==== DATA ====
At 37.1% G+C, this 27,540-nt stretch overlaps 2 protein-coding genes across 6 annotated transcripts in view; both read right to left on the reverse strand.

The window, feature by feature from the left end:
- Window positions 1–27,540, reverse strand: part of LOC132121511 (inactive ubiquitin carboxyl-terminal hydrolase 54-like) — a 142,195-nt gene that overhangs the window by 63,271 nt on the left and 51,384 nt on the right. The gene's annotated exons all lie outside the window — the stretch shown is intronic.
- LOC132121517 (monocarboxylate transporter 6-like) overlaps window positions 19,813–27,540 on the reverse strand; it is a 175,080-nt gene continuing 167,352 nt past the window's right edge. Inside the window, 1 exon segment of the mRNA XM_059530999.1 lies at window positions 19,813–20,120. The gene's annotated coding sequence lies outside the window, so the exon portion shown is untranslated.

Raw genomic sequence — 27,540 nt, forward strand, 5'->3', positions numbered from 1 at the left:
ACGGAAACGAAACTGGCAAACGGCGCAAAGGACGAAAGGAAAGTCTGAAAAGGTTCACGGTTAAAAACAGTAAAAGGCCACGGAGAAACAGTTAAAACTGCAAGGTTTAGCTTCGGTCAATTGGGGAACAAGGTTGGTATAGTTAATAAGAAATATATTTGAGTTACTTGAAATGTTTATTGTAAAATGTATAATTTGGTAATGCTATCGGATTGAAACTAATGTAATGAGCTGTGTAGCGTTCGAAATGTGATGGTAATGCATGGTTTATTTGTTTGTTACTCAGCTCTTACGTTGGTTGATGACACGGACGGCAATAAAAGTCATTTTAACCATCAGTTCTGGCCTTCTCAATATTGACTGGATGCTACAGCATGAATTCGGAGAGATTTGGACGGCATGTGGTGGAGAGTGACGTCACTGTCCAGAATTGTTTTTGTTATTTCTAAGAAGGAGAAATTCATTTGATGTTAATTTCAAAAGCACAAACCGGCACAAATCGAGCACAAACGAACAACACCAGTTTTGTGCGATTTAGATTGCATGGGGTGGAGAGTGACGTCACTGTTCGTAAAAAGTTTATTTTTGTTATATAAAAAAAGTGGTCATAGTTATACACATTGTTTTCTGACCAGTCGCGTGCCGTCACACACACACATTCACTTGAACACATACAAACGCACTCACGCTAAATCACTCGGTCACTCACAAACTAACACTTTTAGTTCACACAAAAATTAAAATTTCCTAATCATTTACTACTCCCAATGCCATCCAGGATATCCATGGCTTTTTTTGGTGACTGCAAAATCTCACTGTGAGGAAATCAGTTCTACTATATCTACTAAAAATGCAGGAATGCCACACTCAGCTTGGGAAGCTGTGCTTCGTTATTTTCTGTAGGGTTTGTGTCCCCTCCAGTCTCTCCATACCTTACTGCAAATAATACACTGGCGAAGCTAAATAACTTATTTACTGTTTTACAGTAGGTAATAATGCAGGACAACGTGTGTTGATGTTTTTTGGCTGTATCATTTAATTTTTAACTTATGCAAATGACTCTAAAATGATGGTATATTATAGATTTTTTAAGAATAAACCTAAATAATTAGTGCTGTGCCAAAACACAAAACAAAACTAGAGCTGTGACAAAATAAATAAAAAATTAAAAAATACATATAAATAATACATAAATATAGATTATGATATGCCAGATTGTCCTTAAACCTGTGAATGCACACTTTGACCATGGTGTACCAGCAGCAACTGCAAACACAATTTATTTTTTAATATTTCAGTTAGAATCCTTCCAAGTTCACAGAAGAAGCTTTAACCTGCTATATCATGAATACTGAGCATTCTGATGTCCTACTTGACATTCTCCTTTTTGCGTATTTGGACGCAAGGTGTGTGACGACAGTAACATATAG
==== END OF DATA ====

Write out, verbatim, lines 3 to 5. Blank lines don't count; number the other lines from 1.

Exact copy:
- Window positions 1–27,540, reverse strand: part of LOC132121511 (inactive ubiquitin carboxyl-terminal hydrolase 54-like) — a 142,195-nt gene that overhangs the window by 63,271 nt on the left and 51,384 nt on the right. The gene's annotated exons all lie outside the window — the stretch shown is intronic.
- LOC132121517 (monocarboxylate transporter 6-like) overlaps window positions 19,813–27,540 on the reverse strand; it is a 175,080-nt gene continuing 167,352 nt past the window's right edge. Inside the window, 1 exon segment of the mRNA XM_059530999.1 lies at window positions 19,813–20,120. The gene's annotated coding sequence lies outside the window, so the exon portion shown is untranslated.

Raw genomic sequence — 27,540 nt, forward strand, 5'->3', positions numbered from 1 at the left: